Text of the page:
Now, is it true that the Tinubu administration built only one Millennium school in eight years? The whole idea of Mega schools was actually copied by Mimiko from Lagos. The Tinubu administration built four of such Millennium secondary schools in its first term in office at a cost of N145 million each. These are Abibat Mogaji Millennium Senior Secondary School, Iloro, Agege; Ajibola Ige Millennium Senior Secondary School, Ajeromi-Ifelodun; The Millennium Senior Secondary, Egbeda and the Babs Fafunwa Millennium Secondary, Ojodu, Ikeja. With the construction of these four mega schools, the Tinubu administration deliberately changed its strategy and focussed on the aggressive rehabilitation of existing schools as well as the construction of smaller and more efficiently manageable school structures.

Some of the Tinubu administration’s achievements in this regard include the provision of 22-storey prototype blocks in 15 secondary schools at a total cost of N130 million; the rehabilitation of 39 functional blocks of classrooms at a cost of N108,689, 939.00; the establishment of 10 new secondary schools in rural and riverine areas of the state; the construction of 39 functional blocks with the 6 in I Bungalow classroom blocks at a cost of N54, 300,000.00; the construction of 501 classrooms in 24 primary and 26 secondary schools at a cost of N1,195 billion; the rehabilitation of 602 schools in four primary and 50 secondary schools at a cost of N561 million; the completion of 68 abandoned classrooms in four primary schools and the central workshop in two technical colleges at a cost of N347 million and carrying out of emergency repairs in 68 schools across the state at a total cost of N50 million.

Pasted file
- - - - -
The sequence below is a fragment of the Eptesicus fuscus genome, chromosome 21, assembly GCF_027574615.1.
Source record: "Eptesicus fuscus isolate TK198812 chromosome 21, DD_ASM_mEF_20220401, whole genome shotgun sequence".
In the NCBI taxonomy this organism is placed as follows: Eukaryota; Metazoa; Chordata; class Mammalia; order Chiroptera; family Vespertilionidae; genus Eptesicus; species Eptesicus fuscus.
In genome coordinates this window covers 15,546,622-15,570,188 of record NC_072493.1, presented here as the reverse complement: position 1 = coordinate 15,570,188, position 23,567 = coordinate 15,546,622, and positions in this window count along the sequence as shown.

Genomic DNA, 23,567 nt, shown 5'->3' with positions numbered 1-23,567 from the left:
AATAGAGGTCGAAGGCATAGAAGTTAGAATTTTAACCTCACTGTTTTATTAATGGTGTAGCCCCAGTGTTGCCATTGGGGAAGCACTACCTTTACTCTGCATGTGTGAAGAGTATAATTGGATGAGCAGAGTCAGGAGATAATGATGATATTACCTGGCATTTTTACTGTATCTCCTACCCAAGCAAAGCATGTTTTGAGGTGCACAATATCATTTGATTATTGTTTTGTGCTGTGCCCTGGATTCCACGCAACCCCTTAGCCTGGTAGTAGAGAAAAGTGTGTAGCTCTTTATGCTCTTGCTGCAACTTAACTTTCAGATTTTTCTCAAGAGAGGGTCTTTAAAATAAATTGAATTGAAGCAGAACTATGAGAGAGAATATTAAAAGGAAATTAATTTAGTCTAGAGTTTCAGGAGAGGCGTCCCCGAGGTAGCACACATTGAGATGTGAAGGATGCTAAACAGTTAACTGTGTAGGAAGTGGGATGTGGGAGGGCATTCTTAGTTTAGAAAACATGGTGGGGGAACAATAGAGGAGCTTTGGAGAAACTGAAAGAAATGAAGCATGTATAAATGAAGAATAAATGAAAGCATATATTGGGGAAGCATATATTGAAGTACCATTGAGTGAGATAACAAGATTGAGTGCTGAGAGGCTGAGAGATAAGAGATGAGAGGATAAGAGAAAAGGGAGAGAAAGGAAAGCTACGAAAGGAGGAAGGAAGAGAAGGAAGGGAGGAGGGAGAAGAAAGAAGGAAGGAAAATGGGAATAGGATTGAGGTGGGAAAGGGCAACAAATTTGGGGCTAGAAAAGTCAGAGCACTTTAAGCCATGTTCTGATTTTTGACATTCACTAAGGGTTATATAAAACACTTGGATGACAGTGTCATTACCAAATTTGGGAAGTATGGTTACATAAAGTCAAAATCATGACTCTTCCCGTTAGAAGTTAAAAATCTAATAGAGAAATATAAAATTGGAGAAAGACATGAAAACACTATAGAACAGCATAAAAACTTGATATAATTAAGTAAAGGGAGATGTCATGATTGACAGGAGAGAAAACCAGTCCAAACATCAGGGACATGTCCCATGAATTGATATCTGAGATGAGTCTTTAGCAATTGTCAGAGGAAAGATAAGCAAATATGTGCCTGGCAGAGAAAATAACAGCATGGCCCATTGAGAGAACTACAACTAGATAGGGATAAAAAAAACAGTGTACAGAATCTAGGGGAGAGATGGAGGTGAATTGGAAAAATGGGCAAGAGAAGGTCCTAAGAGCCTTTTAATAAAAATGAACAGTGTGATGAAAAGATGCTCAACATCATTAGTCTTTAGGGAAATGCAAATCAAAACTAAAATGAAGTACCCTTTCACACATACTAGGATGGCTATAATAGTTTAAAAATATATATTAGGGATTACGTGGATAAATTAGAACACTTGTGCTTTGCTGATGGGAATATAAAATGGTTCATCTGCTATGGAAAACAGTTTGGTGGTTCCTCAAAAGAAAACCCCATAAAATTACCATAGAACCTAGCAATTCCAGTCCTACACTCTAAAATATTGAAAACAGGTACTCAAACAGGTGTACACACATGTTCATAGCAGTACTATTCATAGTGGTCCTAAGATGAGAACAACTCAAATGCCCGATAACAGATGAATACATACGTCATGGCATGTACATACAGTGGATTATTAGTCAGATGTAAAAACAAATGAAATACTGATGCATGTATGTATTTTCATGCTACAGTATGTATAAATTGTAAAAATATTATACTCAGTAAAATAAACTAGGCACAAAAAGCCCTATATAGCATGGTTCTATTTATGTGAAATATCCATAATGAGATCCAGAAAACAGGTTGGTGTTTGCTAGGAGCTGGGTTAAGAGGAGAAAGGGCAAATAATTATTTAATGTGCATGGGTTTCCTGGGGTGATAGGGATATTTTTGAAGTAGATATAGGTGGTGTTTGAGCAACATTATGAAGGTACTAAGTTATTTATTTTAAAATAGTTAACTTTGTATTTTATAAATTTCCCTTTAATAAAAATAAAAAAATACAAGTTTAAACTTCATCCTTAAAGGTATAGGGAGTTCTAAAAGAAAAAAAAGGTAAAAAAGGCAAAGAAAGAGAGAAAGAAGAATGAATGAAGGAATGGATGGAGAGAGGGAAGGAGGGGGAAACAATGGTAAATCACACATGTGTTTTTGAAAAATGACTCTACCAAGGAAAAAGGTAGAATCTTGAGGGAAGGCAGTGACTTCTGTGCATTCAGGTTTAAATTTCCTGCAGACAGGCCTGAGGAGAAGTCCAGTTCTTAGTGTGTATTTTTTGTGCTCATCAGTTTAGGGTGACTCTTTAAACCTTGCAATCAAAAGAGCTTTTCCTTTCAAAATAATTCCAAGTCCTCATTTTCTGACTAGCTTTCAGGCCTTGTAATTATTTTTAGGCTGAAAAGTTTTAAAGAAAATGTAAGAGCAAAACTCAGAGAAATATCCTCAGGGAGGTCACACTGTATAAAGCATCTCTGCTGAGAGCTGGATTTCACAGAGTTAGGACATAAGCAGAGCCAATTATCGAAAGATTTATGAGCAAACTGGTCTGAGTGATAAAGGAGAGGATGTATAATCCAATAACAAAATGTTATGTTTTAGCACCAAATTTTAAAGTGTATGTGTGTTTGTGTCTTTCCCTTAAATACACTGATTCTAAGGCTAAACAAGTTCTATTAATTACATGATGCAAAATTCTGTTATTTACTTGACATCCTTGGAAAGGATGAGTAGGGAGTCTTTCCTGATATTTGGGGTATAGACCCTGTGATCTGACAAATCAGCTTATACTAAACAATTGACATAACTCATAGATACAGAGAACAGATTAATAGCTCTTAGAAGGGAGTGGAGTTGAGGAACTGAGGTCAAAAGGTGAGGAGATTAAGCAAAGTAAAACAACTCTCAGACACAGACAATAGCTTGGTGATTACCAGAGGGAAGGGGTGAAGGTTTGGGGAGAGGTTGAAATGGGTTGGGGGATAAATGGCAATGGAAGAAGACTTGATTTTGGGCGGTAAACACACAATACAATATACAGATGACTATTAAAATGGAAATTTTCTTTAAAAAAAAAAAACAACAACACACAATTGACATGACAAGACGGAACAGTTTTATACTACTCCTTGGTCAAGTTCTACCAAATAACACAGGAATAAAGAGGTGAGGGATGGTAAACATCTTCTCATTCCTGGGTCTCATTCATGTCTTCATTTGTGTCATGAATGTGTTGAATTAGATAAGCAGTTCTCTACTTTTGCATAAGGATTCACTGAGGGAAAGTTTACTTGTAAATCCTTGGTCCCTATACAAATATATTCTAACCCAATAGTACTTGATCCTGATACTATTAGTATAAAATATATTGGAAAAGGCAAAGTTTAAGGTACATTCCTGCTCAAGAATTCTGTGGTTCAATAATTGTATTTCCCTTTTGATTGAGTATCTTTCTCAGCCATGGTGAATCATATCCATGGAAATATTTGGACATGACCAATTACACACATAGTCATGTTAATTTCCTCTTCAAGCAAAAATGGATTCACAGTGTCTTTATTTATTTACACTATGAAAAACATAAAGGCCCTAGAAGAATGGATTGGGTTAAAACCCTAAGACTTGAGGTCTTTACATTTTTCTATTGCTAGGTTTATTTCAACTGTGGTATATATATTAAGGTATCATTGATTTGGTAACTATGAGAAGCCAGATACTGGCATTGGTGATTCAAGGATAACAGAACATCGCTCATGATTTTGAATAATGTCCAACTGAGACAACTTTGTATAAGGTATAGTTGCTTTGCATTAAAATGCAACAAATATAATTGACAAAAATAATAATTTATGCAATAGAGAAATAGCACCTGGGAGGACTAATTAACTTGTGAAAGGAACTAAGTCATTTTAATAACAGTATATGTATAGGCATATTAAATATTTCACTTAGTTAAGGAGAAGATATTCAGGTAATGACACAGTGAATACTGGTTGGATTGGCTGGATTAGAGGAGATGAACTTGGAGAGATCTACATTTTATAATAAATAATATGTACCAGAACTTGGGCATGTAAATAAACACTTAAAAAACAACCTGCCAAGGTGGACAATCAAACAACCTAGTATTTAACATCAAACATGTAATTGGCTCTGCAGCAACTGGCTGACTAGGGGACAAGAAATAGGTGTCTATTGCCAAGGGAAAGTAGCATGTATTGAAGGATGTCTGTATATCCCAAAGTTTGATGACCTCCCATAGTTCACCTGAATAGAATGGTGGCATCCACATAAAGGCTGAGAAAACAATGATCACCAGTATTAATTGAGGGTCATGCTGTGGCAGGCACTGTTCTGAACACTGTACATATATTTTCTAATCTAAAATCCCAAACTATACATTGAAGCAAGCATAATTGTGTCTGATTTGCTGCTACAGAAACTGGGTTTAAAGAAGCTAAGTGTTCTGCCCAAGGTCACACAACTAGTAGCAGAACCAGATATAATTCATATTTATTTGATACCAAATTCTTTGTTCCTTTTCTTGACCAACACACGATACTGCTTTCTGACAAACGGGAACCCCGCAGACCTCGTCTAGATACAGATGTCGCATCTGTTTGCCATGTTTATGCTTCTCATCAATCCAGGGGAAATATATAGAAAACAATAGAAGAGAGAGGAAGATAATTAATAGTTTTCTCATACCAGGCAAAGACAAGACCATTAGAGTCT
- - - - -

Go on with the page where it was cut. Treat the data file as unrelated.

Between 1999 and 2007, the Tinubu administration constructed 215, 230 pairs of dual desks and benches in primary, secondary and technical colleges. In the first two years of its first term, the administration spent N44, 591, 302.00 on the provision of science furniture, fixtures and fittings to schools. Between 1999 and 2007, the Tinubu government expended N419,693, 740.00 on the provision of science materials for students in public schools towards the WAEC/NECO Senior Secondary Certificate Practical Examinations. Throughout his tenure, the Tinubu administration paid the WAEC and NECO fees for Senior Secondary 111 students in public schools. The Tinubu administration established Computer Resource Centres in 40 public secondary schools in the state equipped with Computer systems, Printers, UPS stabilisers, Computer tables, chairs and scanners. The sum of N7.1 million was expended on the construction of five Introductory Technology workshops and N4,749,000.00 for the installation of Introductory Technology Equipment in the Junior Secondary Schools.

The administration established 14 new primary, Junior and Secondary schools between 1999 and 2007 to accommodate increase in the school age population. These schools are Ije-Ododo Grammar school, Ojo; Onilekere Junior High School, Ikeja; Oto-Awori Junior High School, Ojo; Olorunishola Community High School, Ayobo-Ipaja, Alimosho; Elepe Community High School, Ikorodu; Community Primary School, Ishefun, Alimosho; Community Primary School, Amikanle, Alimosho; Community Primary School, Baruwa, Alimosho; Community Primary School, Togodejoye, Ikorodu; Aiyekoto Primary School, Imude, Ojo; Community Primary School, Shibiri, Ibeju-Lekki and Community Primary School, Nanty Village, Apapa.

In 2006, the administration for the first time in the history of the country paid N4.7 million for the NABTEB examination fees for all final year students in the five state government Technical Colleges. The Ministry of Education presented cheques of N200 million to principals and head teachers of senior and junior secondary schools in December 2006. In 2005, the administration re-structured the state into six new Educational Districts and for the first time, teachers were able to rise to the position of Permanent Secretaries/Tutor Generals as heads of each education district. This brief overview demonstrates that Governor Mimiko was grossly inaccurate in his assessment of Tinubu’s legacy in the education sector of Lagos State.


The Nation

Leave a Reply